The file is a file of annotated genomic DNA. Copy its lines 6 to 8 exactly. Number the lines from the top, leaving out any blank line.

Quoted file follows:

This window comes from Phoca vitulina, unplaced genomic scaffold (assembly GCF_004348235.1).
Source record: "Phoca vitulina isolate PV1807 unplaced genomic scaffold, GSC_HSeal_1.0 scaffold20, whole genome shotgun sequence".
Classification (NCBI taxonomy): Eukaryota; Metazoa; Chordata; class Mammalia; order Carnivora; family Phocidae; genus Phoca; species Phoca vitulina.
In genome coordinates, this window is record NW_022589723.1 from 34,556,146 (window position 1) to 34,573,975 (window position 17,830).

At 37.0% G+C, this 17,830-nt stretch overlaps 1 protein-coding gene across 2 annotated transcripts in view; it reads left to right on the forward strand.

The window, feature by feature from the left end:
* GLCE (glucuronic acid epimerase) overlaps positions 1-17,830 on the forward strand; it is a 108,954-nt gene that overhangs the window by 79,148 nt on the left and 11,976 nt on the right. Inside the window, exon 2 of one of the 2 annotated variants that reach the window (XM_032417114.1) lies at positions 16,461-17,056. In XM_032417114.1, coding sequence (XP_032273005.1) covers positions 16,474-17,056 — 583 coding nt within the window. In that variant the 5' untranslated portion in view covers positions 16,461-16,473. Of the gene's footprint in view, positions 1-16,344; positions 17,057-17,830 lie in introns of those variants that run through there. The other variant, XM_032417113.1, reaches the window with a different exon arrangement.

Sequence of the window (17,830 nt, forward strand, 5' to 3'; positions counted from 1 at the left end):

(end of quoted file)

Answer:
The window, feature by feature from the left end:
* GLCE (glucuronic acid epimerase) overlaps positions 1-17,830 on the forward strand; it is a 108,954-nt gene that overhangs the window by 79,148 nt on the left and 11,976 nt on the right. Inside the window, exon 2 of one of the 2 annotated variants that reach the window (XM_032417114.1) lies at positions 16,461-17,056. In XM_032417114.1, coding sequence (XP_032273005.1) covers positions 16,474-17,056 — 583 coding nt within the window. In that variant the 5' untranslated portion in view covers positions 16,461-16,473. Of the gene's footprint in view, positions 1-16,344; positions 17,057-17,830 lie in introns of those variants that run through there. The other variant, XM_032417113.1, reaches the window with a different exon arrangement.

Sequence of the window (17,830 nt, forward strand, 5' to 3'; positions counted from 1 at the left end):